c. Excessive curvature of part surface.
If metal thickness is less than the effective penetration of the eddy currents, the measured conductivity will differ from
the true value. Note that the effective penetration depth is approximately three times the standard depth of penetration.
With meter equipment it is important to determine the operating frequency of the instrument. The operating frequency
must not exceed the effective penetration depth of the material being tested. Impedance plane analysis equipment has a
very wide range of operating frequencies, and the frequency can be adjusted to limit penetration to less than the
effective depth. The standard depth can be determined by using the equation in section 126.96.36.199.1. Special sliderules are
available for calculation of depth of penetration. Effective depth is approximately three times greater than the standard
depth calculated by this equation. The material thickness must be greater than the effective depth or errors in
conductivity measurement will occur.
If the electromagnetic field of the probe is affected by the geometry of the edge of the part, an error will occur in the
measurement of the conductivity. The probe should be located several probe diameters away form the nearest edge or
Lift-off effects caused by the probe-to-curve surface fit-up will cause an error in the conductivity measurement. On
curved surfaces, the smallest practical probe should be used to minimize lift-off effects.
Effects Of Variations In Test Conditions.
Because frequency affects distribution of eddy currents within the test part, it affects the minimum thickness which can
be measured without special adjustments. Higher frequencies permit measurement of thinner metals without
compensation for thickness. Frequencies that provide less than 3 standard depths of penetration in the metal being
tested are necessary for reasonably accurate conductivity measurement. However, the higher frequencies are more
strongly affected by localized variations in conductivity or by conductive coatings and cladding on metals. Excessively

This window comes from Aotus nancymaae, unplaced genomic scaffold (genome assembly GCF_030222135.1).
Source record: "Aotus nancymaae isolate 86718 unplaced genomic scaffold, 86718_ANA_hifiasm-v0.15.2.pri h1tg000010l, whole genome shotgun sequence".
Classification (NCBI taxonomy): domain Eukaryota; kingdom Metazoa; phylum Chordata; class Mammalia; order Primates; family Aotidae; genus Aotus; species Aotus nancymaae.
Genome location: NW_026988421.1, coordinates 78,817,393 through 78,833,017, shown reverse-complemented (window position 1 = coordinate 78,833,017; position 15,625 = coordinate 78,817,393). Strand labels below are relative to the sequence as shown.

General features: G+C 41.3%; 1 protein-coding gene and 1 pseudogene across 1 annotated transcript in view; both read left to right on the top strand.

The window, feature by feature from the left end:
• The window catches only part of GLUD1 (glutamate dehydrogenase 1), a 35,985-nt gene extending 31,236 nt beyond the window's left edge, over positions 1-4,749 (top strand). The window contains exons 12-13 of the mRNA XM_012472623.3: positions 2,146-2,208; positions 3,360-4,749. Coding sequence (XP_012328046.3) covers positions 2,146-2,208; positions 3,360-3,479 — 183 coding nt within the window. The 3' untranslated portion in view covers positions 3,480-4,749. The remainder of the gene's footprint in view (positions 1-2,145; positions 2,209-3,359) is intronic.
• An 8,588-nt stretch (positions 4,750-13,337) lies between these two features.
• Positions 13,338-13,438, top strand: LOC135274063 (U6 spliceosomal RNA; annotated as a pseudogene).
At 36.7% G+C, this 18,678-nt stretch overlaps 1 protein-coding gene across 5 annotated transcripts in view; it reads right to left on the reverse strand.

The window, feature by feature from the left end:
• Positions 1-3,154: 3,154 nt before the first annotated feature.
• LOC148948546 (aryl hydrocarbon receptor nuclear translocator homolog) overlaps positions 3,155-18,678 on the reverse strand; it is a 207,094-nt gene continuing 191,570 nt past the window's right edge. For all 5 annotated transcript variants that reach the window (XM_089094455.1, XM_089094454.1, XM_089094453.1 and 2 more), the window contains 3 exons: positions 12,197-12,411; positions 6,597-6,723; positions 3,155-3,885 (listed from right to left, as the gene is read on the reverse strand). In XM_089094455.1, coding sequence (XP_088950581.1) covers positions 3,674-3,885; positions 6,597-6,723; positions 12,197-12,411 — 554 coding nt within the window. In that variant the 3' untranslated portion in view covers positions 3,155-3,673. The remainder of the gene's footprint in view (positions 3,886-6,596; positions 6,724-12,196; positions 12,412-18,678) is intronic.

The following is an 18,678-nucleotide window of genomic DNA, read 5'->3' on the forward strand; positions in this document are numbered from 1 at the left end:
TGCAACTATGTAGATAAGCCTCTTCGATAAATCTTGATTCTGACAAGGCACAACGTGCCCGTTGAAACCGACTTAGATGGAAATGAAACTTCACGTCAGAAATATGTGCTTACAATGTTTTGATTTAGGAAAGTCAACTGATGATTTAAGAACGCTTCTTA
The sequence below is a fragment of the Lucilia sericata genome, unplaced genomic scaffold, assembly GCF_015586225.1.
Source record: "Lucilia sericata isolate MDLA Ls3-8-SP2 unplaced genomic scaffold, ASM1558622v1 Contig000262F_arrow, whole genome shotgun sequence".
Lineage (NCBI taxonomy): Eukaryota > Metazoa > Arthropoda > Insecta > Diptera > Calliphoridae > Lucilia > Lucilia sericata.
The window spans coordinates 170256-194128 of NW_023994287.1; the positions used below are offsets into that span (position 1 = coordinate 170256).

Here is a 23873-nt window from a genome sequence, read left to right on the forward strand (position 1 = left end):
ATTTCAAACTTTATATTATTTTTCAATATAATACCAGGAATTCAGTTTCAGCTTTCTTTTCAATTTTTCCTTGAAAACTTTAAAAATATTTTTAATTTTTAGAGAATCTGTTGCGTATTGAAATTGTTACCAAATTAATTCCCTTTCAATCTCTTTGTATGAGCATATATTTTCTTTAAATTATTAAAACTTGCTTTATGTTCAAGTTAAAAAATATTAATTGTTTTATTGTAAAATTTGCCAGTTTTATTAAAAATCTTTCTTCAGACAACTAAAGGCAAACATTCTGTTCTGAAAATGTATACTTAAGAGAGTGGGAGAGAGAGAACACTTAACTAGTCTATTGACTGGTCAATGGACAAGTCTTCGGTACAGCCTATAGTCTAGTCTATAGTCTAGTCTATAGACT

high frequencies should not be used for conductivity measurements.
Probes For conductivity Measurements.
With instruments designed for conductivity measurement, probes are carefully matched to the instruments and are
usually obtained from the instrument manufacturer. Probes for conductivity measuring instruments are larger than
those normally employed for defect detection. This design provides for averaging of conductivity over a relatively large
area. Probes are designed with plastic or ceramic shoes to prevent damage to the coil. With continued use, wear on the
face of the probe reduces the coil-to-surface distance, and calibration cannot be obtained. As wear occurs, the probe
shoe must be changed and the instrument recalibrated.
Lift Off Effects On conductivity.
Meter type conductivity measuring eddy current instruments often have a pre-set lift-off adjustment. The lift-off
adjustment is usually set during calibration of the instruments. Applicable maintenance manuals describe the
procedures that can be performed by trained NDI personnel. With probe wear and changes in instrument electrical
components over a period of time, lift-off adjustment can change. Therefore, when conductivity measurements are to
be performed on rough surfaces or through thin nonconductive coatings, lift-off adjustment should be checked prior to
performing the measurements. After calibrating an instrument against the conductivity standards, lift-off adjustment
should be checked against a specimen with conductivity representative of the test part. Lift-off greater than the amount
of preset lift-off adjustment (if any) results in errors in conductivity reading.
Temperature Effects On Conductivity Measurements.
Higher temperature increases the thermal activity, of the atoms in a metal lattice. The thermal activity causes the
atoms to vibrate at a high amplitude about their position in the lattice. This thermal vibration of the atoms increases
the chances of a collision with electrons in the material. This increases the resistance to electron flow, thereby